Dating a man with aspergers
For those not familiar with AS, it is a mild autistic spectrum disorder, where those afflicted can lead ‘normal’ lives, but behave in a way that is rigid and lacking in sensitivity, living up to male stereotyping – in spades.It’s no surprise then that men account for 90 per cent of AS diagnoses.These stereotypes exaggerate many characteristics and difficulties that are similar to people with traits of Asperger’s Syndrome (AS), though not everyone with AS or autism traits is automatically a techno wiz.Beneﬁting from a new gloss of mainstream sex appeal is one thing, but navigating the tricky social rules of dating or long term relationships is another.Therefore, the ways in which they express and interpret feelings of closeness may be so unexpected (according to average, neurotypical standards) that this communication may be unnoticed or misinterpreted by their partners, For AS people, sharing a beloved special interest, with all its minutiae, may be a most intimate act.Practical tasks are another way that many people with AS show affection — but this may be a social and emotional cue missed by those neurotypical partners who’d rather have roses than weekly inﬂation of their tires! Pop culture stereotypes of "absent-minded professors,""geeks," and "nerds" are familiar labels to most of us, conjuring images of rather odd and laughable eccentrics.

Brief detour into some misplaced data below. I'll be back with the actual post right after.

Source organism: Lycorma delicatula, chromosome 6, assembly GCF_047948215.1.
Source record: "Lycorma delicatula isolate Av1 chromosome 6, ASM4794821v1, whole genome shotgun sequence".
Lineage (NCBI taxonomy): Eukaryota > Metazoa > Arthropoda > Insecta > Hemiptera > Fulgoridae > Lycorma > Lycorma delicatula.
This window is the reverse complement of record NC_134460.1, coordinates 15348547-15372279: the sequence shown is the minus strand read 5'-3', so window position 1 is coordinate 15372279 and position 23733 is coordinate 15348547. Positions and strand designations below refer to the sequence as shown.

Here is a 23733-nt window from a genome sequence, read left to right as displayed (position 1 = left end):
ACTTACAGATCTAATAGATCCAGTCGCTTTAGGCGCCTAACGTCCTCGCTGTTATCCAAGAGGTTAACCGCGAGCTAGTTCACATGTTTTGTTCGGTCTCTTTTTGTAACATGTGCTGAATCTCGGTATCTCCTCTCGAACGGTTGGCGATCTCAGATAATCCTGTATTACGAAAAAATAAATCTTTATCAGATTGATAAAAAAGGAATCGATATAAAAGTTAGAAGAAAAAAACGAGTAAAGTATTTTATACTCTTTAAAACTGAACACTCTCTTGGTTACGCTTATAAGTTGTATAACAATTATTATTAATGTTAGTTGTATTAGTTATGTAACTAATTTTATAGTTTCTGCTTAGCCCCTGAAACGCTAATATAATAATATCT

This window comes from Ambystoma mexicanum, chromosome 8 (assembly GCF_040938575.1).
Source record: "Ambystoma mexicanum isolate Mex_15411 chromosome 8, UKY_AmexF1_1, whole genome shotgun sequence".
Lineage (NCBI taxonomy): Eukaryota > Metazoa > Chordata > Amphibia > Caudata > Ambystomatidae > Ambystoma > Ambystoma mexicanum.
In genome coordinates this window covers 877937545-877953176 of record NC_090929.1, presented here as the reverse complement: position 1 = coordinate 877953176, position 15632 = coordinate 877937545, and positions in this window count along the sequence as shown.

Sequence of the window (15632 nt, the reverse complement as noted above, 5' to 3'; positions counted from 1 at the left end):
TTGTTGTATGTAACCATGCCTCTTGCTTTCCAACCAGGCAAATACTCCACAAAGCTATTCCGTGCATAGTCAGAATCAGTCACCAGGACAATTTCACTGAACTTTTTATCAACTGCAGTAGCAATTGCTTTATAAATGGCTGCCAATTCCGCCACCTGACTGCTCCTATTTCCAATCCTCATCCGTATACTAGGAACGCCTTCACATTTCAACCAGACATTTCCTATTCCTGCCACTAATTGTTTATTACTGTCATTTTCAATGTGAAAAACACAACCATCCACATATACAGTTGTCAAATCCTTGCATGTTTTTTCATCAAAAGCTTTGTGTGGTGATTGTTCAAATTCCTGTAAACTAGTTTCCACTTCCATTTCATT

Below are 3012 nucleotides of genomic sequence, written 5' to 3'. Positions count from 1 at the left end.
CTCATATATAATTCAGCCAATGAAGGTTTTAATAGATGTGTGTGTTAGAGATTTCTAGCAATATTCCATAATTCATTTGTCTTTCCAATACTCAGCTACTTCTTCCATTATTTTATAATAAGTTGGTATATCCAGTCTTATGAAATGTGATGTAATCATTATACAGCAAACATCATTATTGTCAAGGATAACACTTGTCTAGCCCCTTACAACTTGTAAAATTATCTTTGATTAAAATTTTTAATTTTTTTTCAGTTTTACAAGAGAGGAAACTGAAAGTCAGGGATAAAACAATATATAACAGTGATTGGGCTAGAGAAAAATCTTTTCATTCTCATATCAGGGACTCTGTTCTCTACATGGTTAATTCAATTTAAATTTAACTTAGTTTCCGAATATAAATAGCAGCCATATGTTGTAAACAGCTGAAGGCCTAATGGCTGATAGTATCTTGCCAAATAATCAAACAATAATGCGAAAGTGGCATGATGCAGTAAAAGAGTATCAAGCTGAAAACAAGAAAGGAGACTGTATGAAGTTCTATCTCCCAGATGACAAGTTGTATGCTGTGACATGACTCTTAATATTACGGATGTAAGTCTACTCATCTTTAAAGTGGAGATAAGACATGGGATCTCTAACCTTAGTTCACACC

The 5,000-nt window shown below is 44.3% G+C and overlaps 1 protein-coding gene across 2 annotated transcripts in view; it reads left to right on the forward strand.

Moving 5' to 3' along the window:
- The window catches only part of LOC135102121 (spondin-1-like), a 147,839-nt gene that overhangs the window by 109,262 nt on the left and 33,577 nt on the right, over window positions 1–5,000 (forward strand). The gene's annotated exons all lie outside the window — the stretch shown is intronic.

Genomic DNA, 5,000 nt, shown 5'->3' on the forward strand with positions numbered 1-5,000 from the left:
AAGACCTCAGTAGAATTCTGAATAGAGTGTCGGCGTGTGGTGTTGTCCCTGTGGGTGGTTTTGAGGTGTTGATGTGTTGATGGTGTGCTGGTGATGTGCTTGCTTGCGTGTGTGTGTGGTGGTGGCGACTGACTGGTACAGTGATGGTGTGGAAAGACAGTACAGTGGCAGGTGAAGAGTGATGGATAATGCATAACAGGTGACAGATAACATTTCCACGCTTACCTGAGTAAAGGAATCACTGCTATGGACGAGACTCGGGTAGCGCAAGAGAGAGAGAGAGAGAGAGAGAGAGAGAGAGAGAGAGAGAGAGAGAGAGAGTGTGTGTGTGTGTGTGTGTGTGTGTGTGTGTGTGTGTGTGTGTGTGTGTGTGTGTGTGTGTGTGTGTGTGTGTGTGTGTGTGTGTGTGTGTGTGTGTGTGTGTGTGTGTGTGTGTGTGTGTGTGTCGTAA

During the last US presidential election, both candidates, Barack Obama and Mitt Romney, had the term thrown at them when they made awkward gaffes.
All romantic relationships have challenges and require some work.
Being in a relationship with someone who has Asperger’s syndrome (AS) can create an additional challenge, according to psychologist Cindy Ariel, Ph. That’s because you and your partner think and feel very differently, she says.
Does he pick the exact moment when you’re trying to unpack the food shopping, feed the children and let the dog out, all at once, to ask why his navy argyle socks are not in the drawer?
If his behaviour seems inexplicable – and, frankly, infuriating – then you’ll be relieved to hear that there may be a good explanation for it: Asperger’s syndrome (AS).